The data were expressed as ͞x ± s and analysed by SPSS 17.0 software. ANOVA was used to compare the differences among the groups. P<0.05 indicated that the difference was statistically significant.
PDB extracts promotes the survival of RIN-m5f cells after STZ injury
As shown in Figure 1, the number of cells in STZ injury group was significantly lower than that in the control group (P<0.01). Compared with the injury group, 0.25, 0.5 and 1 mg/ml PDB extracts could increase the number of cells in a dose-dependent manner and the differences were significant (P<0.01). These results suggest that PDB extracts effectively repair STZ induced β-cell injury.
Figure 1: PDB extracts increase RIN-m5f cell viability. RIN-m5f cells were untreated (con), or treated with STZ (STZ), or treated with STZ plus PDB extracts at 0.25 mg/ml (S), 0.5 mg/ml (M) or 1 mg/ml (L) for 48 h. Cell viability was detected by MTT assay. Data were shown as ͞x ± s (n=5) and analysed by ANOVA. Compared to control group, ###P<0.01; compared to STZ group, ***P<0.01.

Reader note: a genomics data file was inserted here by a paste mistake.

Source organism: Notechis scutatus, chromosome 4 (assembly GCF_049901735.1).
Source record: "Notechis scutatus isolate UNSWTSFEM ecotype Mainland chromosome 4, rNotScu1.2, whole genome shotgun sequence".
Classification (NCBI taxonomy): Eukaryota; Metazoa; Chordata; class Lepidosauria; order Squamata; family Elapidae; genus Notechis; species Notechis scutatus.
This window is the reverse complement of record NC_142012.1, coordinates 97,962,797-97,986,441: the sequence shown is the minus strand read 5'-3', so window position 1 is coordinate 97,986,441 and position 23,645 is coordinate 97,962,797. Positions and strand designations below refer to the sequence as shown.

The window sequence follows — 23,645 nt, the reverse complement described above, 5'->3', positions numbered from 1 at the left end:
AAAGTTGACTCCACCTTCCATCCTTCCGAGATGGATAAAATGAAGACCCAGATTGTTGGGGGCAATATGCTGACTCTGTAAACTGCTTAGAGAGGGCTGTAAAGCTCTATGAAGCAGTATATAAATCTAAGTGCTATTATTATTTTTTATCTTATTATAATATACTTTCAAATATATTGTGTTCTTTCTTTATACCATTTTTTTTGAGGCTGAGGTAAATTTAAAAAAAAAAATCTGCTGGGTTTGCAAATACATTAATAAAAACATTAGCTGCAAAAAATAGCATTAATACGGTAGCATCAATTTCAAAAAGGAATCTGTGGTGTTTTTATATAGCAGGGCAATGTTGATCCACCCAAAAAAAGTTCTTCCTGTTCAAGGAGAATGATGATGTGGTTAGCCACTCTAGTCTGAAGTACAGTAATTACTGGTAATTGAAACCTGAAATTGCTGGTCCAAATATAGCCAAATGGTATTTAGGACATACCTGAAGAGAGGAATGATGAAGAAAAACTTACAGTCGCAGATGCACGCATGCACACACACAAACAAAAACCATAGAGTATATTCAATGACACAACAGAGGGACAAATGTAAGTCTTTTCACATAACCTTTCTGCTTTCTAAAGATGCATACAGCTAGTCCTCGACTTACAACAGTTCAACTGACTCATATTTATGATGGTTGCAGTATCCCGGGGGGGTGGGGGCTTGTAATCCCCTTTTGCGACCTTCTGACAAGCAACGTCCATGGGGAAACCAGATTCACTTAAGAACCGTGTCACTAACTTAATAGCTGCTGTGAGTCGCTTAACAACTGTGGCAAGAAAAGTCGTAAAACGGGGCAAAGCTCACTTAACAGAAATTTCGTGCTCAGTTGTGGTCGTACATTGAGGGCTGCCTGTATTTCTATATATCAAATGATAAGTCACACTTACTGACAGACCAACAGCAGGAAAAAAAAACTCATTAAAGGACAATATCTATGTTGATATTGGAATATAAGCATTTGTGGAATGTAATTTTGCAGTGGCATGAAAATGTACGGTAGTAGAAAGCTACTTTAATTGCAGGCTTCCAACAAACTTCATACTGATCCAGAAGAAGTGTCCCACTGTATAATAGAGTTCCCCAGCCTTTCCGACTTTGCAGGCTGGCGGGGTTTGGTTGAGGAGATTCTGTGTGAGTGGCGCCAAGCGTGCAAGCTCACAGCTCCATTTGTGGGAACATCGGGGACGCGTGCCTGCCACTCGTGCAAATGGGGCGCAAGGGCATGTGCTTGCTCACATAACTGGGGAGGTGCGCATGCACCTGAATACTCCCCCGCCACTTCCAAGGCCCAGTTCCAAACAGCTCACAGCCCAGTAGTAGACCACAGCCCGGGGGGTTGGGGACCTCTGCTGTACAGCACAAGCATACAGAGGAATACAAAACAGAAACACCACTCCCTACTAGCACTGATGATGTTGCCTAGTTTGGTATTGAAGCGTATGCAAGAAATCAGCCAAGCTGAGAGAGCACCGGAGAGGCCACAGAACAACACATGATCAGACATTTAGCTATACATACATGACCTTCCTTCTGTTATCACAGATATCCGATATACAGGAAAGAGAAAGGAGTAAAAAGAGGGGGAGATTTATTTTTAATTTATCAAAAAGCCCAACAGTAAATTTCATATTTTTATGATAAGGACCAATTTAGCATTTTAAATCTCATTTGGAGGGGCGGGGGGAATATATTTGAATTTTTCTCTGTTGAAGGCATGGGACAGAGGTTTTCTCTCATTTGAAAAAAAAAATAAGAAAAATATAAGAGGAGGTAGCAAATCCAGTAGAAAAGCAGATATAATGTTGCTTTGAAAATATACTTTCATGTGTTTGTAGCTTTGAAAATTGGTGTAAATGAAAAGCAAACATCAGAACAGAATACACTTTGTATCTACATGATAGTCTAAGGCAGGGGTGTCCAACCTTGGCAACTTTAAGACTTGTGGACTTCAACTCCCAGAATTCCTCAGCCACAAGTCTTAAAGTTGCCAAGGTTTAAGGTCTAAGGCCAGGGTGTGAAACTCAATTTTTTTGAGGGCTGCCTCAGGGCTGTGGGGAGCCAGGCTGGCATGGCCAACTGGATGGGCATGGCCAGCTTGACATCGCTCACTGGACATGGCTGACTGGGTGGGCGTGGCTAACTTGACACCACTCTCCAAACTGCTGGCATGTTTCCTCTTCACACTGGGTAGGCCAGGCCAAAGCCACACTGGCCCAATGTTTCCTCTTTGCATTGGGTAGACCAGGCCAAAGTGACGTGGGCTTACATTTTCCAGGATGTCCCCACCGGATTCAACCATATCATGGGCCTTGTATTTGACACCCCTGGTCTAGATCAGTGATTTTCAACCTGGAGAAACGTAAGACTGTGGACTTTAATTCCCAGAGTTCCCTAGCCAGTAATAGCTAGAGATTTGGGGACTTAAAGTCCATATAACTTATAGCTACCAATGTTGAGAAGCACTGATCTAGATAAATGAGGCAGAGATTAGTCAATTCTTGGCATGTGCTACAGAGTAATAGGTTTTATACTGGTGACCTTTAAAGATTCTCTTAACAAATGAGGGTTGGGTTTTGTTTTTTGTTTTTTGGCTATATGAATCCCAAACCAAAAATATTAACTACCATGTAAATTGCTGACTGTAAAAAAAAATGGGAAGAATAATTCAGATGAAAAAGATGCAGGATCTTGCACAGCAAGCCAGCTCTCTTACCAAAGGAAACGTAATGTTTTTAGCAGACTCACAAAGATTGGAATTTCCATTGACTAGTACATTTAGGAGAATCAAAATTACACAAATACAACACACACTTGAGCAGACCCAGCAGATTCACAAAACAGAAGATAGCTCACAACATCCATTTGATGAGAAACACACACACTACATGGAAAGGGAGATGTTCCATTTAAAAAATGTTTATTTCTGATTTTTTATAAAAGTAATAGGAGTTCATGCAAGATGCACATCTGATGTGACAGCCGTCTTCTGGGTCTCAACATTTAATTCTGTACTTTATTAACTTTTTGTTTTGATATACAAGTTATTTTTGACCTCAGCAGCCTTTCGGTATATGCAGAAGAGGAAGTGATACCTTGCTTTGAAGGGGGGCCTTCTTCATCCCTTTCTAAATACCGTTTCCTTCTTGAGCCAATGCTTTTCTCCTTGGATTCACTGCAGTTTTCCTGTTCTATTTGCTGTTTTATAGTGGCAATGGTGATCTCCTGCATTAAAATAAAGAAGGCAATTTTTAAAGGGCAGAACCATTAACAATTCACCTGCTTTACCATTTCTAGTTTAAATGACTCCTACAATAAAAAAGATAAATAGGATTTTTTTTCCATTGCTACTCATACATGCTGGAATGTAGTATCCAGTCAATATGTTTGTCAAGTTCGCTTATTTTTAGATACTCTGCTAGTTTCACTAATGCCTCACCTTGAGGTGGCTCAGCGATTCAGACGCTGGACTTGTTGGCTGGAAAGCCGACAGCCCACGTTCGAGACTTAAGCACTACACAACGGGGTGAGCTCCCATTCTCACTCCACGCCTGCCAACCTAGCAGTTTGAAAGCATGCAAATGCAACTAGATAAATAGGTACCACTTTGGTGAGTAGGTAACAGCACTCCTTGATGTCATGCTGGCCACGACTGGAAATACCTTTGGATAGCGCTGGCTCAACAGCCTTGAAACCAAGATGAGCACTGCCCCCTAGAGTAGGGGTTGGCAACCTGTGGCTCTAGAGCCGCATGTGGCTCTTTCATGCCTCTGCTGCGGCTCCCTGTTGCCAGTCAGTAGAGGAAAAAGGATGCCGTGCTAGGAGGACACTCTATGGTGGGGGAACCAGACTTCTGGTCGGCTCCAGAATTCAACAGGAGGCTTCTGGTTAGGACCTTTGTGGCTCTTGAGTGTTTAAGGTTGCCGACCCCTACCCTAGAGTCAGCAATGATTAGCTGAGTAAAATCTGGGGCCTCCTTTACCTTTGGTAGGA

PDB extracts promotes the secretion of insulin by RIN-m5f cells
Insulin secretion of RIN-m5f cells was determined by ELISA. As shown in Figure 2, after 48 h treatment with PDB extracts, insulin secretion in the injured group significantly decreased compared to control group (P<0.01). Compared to injury group, insulin secretion increased in cells treated by PDB extracts in a dose-dependent manner and the differences were significant (P<0.01). These results suggest that PDB extracts effectively promote STZ injured β-cells to secret insulin.
Figure 2: PDB extracts increase insulin secretion by RIN-m5f cells. RIN-m5f cells were untreated (con), or treated with STZ (STZ), or treated with STZ plus PDB extracts at 0.25 mg/ml (S), 0.5 mg/ml (M) or 1 mg/ml (L) for 48 h. Insulin secretion was detected by ELISA. Data were shown as ͞x ± s (n=5) and analysed by ANOVA. Compared to control group, ###P<0.01; compared to STZ group, ***P<0.01.
PDB extracts promotes the phosphorylation of FoxO1 in RIN-m5f cells
Compared to control group, FoxO1 and p-FoxO1 protein level in injured group decreased (P<0.05). Compared to injury group, FoxO1 protein level did not change significantly but p- FoxO1 protein level increased significantly in cells treated by PDB extracts in a dose-dependent manner and the differences were significant (P<0.01) (Figure 3). These results suggest that PDB extracts effectively promote FoxO1 phosphorylation in STZ injured β-cells.